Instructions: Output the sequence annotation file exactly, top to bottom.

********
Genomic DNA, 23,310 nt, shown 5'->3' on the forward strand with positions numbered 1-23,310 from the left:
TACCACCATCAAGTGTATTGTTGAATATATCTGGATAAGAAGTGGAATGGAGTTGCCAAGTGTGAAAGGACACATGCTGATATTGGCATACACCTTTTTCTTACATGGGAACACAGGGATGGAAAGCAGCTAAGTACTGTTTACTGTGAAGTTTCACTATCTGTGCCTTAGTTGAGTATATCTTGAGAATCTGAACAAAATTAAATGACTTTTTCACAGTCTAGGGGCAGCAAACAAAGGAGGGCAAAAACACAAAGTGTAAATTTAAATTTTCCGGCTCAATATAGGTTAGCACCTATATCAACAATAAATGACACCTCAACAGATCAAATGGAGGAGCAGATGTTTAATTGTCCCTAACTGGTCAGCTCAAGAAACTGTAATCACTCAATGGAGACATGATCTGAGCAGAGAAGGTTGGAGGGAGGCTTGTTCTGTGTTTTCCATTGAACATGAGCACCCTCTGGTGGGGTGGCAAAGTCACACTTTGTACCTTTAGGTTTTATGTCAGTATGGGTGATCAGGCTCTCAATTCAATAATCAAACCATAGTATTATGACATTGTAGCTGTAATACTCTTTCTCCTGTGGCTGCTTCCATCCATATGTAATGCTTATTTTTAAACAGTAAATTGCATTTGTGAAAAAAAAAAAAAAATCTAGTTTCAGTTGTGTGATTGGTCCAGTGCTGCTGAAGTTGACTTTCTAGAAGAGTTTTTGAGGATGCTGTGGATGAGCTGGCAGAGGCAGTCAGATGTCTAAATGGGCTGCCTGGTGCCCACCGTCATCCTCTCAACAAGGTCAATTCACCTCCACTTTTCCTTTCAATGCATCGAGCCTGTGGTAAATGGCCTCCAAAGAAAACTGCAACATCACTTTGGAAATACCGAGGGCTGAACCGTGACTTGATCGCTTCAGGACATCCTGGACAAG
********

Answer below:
Genomic DNA, 23,310 nt, shown 5'->3' on the forward strand with positions numbered 1-23,310 from the left:
TACCACCATCAAGTGTATTGTTGAATATATCTGGATAAGAAGTGGAATGGAGTTGCCAAGTGTGAAAGGACACATGCTGATATTGGCATACACCTTTTTCTTACATGGGAACACAGGGATGGAAAGCAGCTAAGTACTGTTTACTGTGAAGTTTCACTATCTGTGCCTTAGTTGAGTATATCTTGAGAATCTGAACAAAATTAAATGACTTTTTCACAGTCTAGGGGCAGCAAACAAAGGAGGGCAAAAACACAAAGTGTAAATTTAAATTTTCCGGCTCAATATAGGTTAGCACCTATATCAACAATAAATGACACCTCAACAGATCAAATGGAGGAGCAGATGTTTAATTGTCCCTAACTGGTCAGCTCAAGAAACTGTAATCACTCAATGGAGACATGATCTGAGCAGAGAAGGTTGGAGGGAGGCTTGTTCTGTGTTTTCCATTGAACATGAGCACCCTCTGGTGGGGTGGCAAAGTCACACTTTGTACCTTTAGGTTTTATGTCAGTATGGGTGATCAGGCTCTCAATTCAATAATCAAACCATAGTATTATGACATTGTAGCTGTAATACTCTTTCTCCTGTGGCTGCTTCCATCCATATGTAATGCTTATTTTTAAACAGTAAATTGCATTTGTGAAAAAAAAAAAAAAATCTAGTTTCAGTTGTGTGATTGGTCCAGTGCTGCTGAAGTTGACTTTCTAGAAGAGTTTTTGAGGATGCTGTGGATGAGCTGGCAGAGGCAGTCAGATGTCTAAATGGGCTGCCTGGTGCCCACCGTCATCCTCTCAACAAGGTCAATTCACCTCCACTTTTCCTTTCAATGCATCGAGCCTGTGGTAAATGGCCTCCAAAGAAAACTGCAACATCACTTTGGAAATACCGAGGGCTGAACCGTGACTTGATCGCTTCAGGACATCCTGGACAAG